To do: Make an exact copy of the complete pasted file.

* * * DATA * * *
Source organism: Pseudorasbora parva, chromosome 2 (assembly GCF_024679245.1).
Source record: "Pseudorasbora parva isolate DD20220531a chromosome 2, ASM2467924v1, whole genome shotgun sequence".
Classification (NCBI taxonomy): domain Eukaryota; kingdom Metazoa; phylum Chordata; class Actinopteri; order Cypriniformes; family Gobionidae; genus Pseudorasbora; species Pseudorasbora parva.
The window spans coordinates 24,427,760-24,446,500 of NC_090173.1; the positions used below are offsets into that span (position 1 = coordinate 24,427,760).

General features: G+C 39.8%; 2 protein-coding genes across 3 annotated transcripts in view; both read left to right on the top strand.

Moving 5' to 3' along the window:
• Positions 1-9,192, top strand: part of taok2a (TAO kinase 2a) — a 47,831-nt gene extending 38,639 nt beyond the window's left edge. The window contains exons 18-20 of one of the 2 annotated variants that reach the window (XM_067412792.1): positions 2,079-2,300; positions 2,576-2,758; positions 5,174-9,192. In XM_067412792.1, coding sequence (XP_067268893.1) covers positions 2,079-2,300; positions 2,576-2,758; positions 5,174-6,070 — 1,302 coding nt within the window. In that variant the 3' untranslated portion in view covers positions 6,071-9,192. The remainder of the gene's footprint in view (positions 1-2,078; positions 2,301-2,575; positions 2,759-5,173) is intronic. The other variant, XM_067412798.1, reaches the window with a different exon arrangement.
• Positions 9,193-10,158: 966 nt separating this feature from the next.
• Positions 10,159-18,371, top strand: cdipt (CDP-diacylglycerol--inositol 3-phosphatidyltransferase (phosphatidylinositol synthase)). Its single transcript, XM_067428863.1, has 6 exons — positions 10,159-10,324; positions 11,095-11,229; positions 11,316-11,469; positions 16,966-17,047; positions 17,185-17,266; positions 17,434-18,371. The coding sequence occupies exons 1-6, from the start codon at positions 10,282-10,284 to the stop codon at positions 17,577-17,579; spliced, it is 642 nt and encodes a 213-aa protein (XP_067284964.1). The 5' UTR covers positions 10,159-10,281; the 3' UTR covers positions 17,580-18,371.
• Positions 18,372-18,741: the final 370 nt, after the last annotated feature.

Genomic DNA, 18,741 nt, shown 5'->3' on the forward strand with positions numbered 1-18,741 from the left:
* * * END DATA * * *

Source organism: Pseudorasbora parva, chromosome 2 (assembly GCF_024679245.1).
Source record: "Pseudorasbora parva isolate DD20220531a chromosome 2, ASM2467924v1, whole genome shotgun sequence".
Classification (NCBI taxonomy): domain Eukaryota; kingdom Metazoa; phylum Chordata; class Actinopteri; order Cypriniformes; family Gobionidae; genus Pseudorasbora; species Pseudorasbora parva.
The window spans coordinates 24,427,760-24,446,500 of NC_090173.1; the positions used below are offsets into that span (position 1 = coordinate 24,427,760).

General features: G+C 39.8%; 2 protein-coding genes across 3 annotated transcripts in view; both read left to right on the top strand.

Moving 5' to 3' along the window:
• Positions 1-9,192, top strand: part of taok2a (TAO kinase 2a) — a 47,831-nt gene extending 38,639 nt beyond the window's left edge. The window contains exons 18-20 of one of the 2 annotated variants that reach the window (XM_067412792.1): positions 2,079-2,300; positions 2,576-2,758; positions 5,174-9,192. In XM_067412792.1, coding sequence (XP_067268893.1) covers positions 2,079-2,300; positions 2,576-2,758; positions 5,174-6,070 — 1,302 coding nt within the window. In that variant the 3' untranslated portion in view covers positions 6,071-9,192. The remainder of the gene's footprint in view (positions 1-2,078; positions 2,301-2,575; positions 2,759-5,173) is intronic. The other variant, XM_067412798.1, reaches the window with a different exon arrangement.
• Positions 9,193-10,158: 966 nt separating this feature from the next.
• Positions 10,159-18,371, top strand: cdipt (CDP-diacylglycerol--inositol 3-phosphatidyltransferase (phosphatidylinositol synthase)). Its single transcript, XM_067428863.1, has 6 exons — positions 10,159-10,324; positions 11,095-11,229; positions 11,316-11,469; positions 16,966-17,047; positions 17,185-17,266; positions 17,434-18,371. The coding sequence occupies exons 1-6, from the start codon at positions 10,282-10,284 to the stop codon at positions 17,577-17,579; spliced, it is 642 nt and encodes a 213-aa protein (XP_067284964.1). The 5' UTR covers positions 10,159-10,281; the 3' UTR covers positions 17,580-18,371.
• Positions 18,372-18,741: the final 370 nt, after the last annotated feature.

Genomic DNA, 18,741 nt, shown 5'->3' on the forward strand with positions numbered 1-18,741 from the left: